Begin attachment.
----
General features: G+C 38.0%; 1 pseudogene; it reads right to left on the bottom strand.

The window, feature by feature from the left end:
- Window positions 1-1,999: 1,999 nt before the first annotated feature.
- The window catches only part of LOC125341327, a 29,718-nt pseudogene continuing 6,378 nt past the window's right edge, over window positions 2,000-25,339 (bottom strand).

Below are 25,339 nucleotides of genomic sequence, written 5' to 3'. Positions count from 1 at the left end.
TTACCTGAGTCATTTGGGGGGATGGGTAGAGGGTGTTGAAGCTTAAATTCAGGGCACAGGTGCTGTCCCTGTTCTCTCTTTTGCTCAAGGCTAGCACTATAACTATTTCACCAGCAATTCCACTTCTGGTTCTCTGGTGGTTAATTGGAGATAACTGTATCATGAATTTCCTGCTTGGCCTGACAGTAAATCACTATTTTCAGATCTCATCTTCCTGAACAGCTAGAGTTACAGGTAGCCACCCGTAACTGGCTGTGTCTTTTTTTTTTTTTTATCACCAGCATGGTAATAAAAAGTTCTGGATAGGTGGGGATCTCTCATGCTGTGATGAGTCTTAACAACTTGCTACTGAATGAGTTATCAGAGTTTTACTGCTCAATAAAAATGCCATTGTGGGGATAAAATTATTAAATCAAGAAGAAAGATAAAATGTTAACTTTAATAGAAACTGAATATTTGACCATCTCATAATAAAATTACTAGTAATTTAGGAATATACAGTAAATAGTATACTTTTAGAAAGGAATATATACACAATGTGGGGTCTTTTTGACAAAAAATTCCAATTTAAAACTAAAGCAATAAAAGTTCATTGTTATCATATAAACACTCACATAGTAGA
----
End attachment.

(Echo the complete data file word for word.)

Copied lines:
General features: G+C 38.0%; 1 pseudogene; it reads right to left on the bottom strand.

The window, feature by feature from the left end:
- Window positions 1-1,999: 1,999 nt before the first annotated feature.
- The window catches only part of LOC125341327, a 29,718-nt pseudogene continuing 6,378 nt past the window's right edge, over window positions 2,000-25,339 (bottom strand).

Below are 25,339 nucleotides of genomic sequence, written 5' to 3'. Positions count from 1 at the left end.
TTACCTGAGTCATTTGGGGGGATGGGTAGAGGGTGTTGAAGCTTAAATTCAGGGCACAGGTGCTGTCCCTGTTCTCTCTTTTGCTCAAGGCTAGCACTATAACTATTTCACCAGCAATTCCACTTCTGGTTCTCTGGTGGTTAATTGGAGATAACTGTATCATGAATTTCCTGCTTGGCCTGACAGTAAATCACTATTTTCAGATCTCATCTTCCTGAACAGCTAGAGTTACAGGTAGCCACCCGTAACTGGCTGTGTCTTTTTTTTTTTTTTATCACCAGCATGGTAATAAAAAGTTCTGGATAGGTGGGGATCTCTCATGCTGTGATGAGTCTTAACAACTTGCTACTGAATGAGTTATCAGAGTTTTACTGCTCAATAAAAATGCCATTGTGGGGATAAAATTATTAAATCAAGAAGAAAGATAAAATGTTAACTTTAATAGAAACTGAATATTTGACCATCTCATAATAAAATTACTAGTAATTTAGGAATATACAGTAAATAGTATACTTTTAGAAAGGAATATATACACAATGTGGGGTCTTTTTGACAAAAAATTCCAATTTAAAACTAAAGCAATAAAAGTTCATTGTTATCATATAAACACTCACATAGTAGA